Best course of action is to know when to admit defeat - and some plants reach the end of their natural life, and need to be culled anyway.

Ask yourself if you really, really want forsythia.  It is a wonderfully bright harbinger of spring.  And dull, dull, dull the rest of the year, imo.   I didn't weep any tears when an inherited one turned up its toes on me! 

What's the weather like in your area?

Posted: 09/09/2012 at 16:42

Blue box still says sunny & clear.  Our sky says cloudy with occasional brightness.  Blue box says cloudy tomorrow.  Weatherman on telly says rain.  You pays yer money and you takes yer choice!

Roast beef sounds lovely, Frank.  Lucky us having real butchers to provide real, well-hung beef, rather than the wet, bright red stuff in supermarkets.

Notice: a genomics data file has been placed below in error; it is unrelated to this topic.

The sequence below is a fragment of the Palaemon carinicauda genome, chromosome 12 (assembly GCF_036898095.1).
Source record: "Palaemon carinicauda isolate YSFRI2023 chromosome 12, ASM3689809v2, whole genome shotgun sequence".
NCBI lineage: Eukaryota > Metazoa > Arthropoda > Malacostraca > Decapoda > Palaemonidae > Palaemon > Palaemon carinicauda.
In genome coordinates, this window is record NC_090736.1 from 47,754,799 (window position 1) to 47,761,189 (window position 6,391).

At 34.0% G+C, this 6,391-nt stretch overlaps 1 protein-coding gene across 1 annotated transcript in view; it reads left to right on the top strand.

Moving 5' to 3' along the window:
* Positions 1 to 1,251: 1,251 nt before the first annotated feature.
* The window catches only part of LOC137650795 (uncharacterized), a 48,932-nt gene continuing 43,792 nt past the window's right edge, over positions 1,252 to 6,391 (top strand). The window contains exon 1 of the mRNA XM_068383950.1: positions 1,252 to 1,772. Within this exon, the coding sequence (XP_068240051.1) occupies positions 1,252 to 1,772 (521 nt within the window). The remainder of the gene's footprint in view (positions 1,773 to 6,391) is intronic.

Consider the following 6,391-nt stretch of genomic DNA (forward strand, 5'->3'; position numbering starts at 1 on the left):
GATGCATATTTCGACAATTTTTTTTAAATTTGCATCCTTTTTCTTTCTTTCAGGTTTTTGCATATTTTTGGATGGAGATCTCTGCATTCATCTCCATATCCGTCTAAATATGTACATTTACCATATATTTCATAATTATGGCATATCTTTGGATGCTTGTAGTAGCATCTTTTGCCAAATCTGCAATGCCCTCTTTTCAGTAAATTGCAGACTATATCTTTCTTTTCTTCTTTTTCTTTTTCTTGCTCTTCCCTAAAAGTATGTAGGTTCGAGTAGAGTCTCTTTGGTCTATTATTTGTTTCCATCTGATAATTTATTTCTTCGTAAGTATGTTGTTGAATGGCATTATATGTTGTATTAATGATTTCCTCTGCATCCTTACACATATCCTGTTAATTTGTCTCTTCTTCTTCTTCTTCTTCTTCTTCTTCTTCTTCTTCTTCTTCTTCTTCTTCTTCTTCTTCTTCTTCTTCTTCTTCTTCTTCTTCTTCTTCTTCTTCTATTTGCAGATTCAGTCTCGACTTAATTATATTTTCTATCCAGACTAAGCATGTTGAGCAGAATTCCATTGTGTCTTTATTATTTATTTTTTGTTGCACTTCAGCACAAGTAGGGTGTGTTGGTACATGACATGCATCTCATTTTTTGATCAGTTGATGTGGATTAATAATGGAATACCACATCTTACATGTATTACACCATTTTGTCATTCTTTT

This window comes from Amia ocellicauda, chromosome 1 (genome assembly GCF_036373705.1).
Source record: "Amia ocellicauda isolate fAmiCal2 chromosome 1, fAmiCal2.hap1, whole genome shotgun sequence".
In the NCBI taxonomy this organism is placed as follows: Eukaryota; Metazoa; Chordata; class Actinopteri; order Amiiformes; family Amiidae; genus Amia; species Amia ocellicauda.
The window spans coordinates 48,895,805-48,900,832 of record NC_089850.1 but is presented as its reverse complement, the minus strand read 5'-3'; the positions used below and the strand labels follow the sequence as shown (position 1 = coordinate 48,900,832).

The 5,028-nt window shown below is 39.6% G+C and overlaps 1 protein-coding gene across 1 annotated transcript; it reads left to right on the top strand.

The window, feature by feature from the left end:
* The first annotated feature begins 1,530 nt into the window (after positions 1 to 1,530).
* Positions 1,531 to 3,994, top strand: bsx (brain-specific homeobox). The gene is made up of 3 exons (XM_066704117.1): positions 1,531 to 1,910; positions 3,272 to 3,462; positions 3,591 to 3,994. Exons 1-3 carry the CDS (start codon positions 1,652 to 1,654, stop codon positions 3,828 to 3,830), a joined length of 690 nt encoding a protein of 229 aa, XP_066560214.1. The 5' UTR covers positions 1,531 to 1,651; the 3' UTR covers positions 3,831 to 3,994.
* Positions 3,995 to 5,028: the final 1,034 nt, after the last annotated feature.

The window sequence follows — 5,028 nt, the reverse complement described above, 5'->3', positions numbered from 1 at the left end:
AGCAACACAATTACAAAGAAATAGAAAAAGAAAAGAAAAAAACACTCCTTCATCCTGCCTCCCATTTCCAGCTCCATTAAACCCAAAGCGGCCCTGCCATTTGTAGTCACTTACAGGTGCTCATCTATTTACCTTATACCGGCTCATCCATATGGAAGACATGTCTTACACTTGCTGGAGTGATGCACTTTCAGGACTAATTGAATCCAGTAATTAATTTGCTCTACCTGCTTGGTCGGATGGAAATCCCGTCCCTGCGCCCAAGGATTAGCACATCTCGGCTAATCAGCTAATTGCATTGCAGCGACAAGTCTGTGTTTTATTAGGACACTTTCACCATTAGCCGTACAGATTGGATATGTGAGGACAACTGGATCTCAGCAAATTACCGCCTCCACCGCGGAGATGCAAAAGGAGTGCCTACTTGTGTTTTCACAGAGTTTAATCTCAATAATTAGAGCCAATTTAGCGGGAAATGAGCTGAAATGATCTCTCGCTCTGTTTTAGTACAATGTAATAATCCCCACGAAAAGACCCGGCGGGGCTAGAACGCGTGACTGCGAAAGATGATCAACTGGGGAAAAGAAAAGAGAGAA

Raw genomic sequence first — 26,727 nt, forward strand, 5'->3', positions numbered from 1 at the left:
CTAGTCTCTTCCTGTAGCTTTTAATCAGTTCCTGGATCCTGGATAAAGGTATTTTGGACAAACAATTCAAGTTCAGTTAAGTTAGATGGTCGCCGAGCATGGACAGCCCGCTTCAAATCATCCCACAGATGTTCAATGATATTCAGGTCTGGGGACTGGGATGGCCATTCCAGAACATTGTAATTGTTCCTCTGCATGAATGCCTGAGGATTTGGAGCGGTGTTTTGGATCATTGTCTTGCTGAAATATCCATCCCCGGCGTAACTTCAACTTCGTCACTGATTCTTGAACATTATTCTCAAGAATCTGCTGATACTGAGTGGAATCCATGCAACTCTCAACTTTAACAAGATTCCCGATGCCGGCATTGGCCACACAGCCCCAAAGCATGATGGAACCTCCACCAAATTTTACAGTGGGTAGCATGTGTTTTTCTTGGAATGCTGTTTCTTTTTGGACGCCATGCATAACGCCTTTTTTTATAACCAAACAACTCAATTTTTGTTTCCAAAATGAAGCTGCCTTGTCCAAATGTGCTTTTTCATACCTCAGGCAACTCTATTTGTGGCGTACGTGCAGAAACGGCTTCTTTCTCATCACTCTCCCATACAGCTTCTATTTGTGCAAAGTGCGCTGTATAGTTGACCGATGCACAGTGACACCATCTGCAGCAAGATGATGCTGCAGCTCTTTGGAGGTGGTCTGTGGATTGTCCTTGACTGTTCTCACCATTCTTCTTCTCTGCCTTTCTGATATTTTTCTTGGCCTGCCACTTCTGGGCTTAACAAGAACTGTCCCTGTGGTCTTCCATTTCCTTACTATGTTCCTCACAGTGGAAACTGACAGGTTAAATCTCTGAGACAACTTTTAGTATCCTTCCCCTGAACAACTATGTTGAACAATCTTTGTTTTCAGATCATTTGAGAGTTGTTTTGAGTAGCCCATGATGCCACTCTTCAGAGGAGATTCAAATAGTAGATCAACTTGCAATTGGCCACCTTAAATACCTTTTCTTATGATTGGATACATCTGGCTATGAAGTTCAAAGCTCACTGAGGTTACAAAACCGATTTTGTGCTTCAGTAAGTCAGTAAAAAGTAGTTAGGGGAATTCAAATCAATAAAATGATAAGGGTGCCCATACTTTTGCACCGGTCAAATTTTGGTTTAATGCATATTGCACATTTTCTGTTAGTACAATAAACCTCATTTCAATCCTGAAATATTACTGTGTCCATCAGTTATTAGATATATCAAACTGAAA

Free-range chicken for us this evening with sausagemeat stuffing with herbs and onion.  Ymm - Sunday roast is the easiest meal of the week!

Spent the day in the garden clearing and tidying stuff - including the summerhouse.  How do we acquire so much stuff?  And why are there so many huuuuuuge spiders lurking in every corner?  Oh, well, it's done now and all set for the (whisper) winter!

What's the weather like in your area?

Posted: 08/09/2012 at 18:18

So the box on the right for us says Sunny/clear.  I reckon they got us mixed up, Frank, since it has been partly cloudy all day.  The sky is getting whiter as high cloud moves in (a bit earlier than predicted, I suspect).  So expecting rain tomorrow at some stage.  Oh, well, it was too good to last!